7 Things to Know About HTML E-mail Designs

Some designers and clients may think HTML e-mails (as opposed to text-only e-mails) are like designing and coding a web page, since both are based on HTML. But not every good website developer is a good e-mail coder. Here’s why.

Today’s websites can take advantage of updated technology by using style sheets (read: less code on the page and faster page load time), and tableless layouts (read: more flexible or responsive layouts). On the other hand, HTML e-mail designs must be coded for the lowest common denominator to be readable across different:

  • platforms (Mac, PC, etc.),
  • devices (smartphones, tablets, etc.),
  • browsers (Firefox, IE, Chrome, etc.) and
  • e-mail programs (Outlook, Mail, etc.).

Therefore, they must be coded as tables (an antiquated method of coding, used in the first generation of websites) and contain redundant code so that everything appears correctly after taking into consideration the “damage” that might be done by an e-mail program or mail server.

Just because the e-mail looks good in your inbox doesn’t mean it does in everyone else’s.

An e-mail coder should take into consideration many variables:

  1. E-mail service providers (ESPs) and programs. Every ESP (MailChimp, Constant Contact, etc.) and e-mail program interprets an HTML e-mail slightly differently, some removing chunks of the code. Usually, though, the visual difference is spacing before and after a paragraph of text, or the space between text and an image. So don’t expect the design to be accurate down to the pixel.
  2. Mail servers. Every mail server treats an HTML e-mail slightly differently: some remove background images, while others retain them or prompt you to show them. Sometimes the removal of background images is due to your workplace server spam settings.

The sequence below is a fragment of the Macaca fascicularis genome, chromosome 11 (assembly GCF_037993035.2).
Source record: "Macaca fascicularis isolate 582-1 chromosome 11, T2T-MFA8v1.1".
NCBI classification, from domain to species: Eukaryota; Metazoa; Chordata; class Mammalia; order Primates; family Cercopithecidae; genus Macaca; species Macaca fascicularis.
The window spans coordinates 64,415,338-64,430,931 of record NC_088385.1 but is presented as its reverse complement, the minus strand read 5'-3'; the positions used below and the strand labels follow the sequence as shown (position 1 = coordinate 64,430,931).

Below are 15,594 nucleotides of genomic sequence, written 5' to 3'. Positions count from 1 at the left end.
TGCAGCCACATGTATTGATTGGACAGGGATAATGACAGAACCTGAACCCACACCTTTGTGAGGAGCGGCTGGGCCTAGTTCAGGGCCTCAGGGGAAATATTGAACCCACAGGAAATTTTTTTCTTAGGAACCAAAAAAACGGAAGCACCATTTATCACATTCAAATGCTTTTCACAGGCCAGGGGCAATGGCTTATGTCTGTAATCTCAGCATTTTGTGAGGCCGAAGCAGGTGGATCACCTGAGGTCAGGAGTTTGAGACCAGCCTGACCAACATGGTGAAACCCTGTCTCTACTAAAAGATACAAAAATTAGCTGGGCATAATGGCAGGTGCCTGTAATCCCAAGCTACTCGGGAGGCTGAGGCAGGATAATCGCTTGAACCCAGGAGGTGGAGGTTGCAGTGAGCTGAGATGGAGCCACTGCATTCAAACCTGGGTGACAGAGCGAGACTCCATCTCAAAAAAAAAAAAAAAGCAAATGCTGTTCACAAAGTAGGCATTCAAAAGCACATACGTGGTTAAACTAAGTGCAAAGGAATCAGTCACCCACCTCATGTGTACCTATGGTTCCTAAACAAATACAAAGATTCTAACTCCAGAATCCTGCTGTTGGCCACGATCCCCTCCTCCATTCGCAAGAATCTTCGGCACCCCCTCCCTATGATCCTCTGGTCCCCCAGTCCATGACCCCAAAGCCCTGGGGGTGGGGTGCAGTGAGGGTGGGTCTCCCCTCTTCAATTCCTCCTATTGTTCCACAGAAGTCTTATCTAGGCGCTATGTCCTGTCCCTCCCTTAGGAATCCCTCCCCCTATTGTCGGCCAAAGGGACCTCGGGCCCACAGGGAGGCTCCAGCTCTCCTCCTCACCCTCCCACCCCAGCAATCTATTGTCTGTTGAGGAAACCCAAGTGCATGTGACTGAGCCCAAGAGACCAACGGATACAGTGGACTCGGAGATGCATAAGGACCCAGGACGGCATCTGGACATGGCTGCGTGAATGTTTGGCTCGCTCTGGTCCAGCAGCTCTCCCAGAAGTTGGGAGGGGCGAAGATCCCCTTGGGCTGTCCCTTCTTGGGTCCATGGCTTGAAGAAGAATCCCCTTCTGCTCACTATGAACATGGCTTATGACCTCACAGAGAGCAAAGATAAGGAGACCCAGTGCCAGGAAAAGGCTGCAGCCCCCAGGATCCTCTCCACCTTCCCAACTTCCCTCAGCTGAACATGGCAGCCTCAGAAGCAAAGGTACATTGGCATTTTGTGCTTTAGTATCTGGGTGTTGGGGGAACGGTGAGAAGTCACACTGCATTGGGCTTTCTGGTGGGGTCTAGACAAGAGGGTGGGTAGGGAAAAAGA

3. Font sizes. E-mail users don’t have their fonts set at the same exact size as each other. Font sizes are specified in the code, but if the recipient has his or her font size set smaller than yours, then they will see it smaller than that set size. In other words, font sizes are not absolute.
  4. Smartphones and mobile devices. The text should be legible when viewed on smartphones and small mobile devices without having to pan in. A responsive e-mail would be the way to achieve this.
  5. Images. If an image (such as an image used for a headline) were to not appear, no content should be lost. You would not want your recipient to open you e-mail and not see the headline if the text for it was part of an image and that image was removed by a server. Your coder should plan for this.
  6. Responsive view. The content falls into place in the proper order when being viewed responsively. Note that Gmail doesn’t play nice with responsive layouts.
  7. Testing. Testing in various e-mail programs, browsers and ESPs, and on multiple devices is a must.

An HTML e-mail design will not look exactly the same to every recipient due to so many uncontrollable factors—but it should be pretty darn close! Therefore, the goal should be to have the e-mail appear as close to the intended result as possible with everything being readable, with the e-mail coder putting in fail-safes for worst-case scenarios.

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